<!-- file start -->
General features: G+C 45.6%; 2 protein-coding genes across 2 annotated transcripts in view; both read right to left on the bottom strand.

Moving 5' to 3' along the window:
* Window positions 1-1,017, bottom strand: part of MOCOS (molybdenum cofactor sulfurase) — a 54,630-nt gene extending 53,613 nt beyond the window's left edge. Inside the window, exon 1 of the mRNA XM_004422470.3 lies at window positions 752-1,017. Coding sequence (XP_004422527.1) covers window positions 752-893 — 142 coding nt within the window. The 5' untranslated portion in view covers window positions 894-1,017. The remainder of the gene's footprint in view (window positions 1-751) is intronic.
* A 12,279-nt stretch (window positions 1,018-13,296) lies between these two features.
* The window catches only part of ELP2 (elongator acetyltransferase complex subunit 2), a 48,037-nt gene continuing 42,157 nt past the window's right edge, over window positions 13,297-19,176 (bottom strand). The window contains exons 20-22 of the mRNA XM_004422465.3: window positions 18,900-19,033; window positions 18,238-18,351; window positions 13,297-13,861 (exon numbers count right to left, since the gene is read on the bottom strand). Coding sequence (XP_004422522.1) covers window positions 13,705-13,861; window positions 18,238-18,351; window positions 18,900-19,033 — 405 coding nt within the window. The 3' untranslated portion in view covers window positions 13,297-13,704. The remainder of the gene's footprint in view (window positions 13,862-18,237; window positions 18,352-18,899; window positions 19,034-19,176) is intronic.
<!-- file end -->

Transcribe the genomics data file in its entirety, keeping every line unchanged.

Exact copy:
General features: G+C 45.6%; 2 protein-coding genes across 2 annotated transcripts in view; both read right to left on the bottom strand.

Moving 5' to 3' along the window:
* Window positions 1-1,017, bottom strand: part of MOCOS (molybdenum cofactor sulfurase) — a 54,630-nt gene extending 53,613 nt beyond the window's left edge. Inside the window, exon 1 of the mRNA XM_004422470.3 lies at window positions 752-1,017. Coding sequence (XP_004422527.1) covers window positions 752-893 — 142 coding nt within the window. The 5' untranslated portion in view covers window positions 894-1,017. The remainder of the gene's footprint in view (window positions 1-751) is intronic.
* A 12,279-nt stretch (window positions 1,018-13,296) lies between these two features.
* The window catches only part of ELP2 (elongator acetyltransferase complex subunit 2), a 48,037-nt gene continuing 42,157 nt past the window's right edge, over window positions 13,297-19,176 (bottom strand). The window contains exons 20-22 of the mRNA XM_004422465.3: window positions 18,900-19,033; window positions 18,238-18,351; window positions 13,297-13,861 (exon numbers count right to left, since the gene is read on the bottom strand). Coding sequence (XP_004422522.1) covers window positions 13,705-13,861; window positions 18,238-18,351; window positions 18,900-19,033 — 405 coding nt within the window. The 3' untranslated portion in view covers window positions 13,297-13,704. The remainder of the gene's footprint in view (window positions 13,862-18,237; window positions 18,352-18,899; window positions 19,034-19,176) is intronic.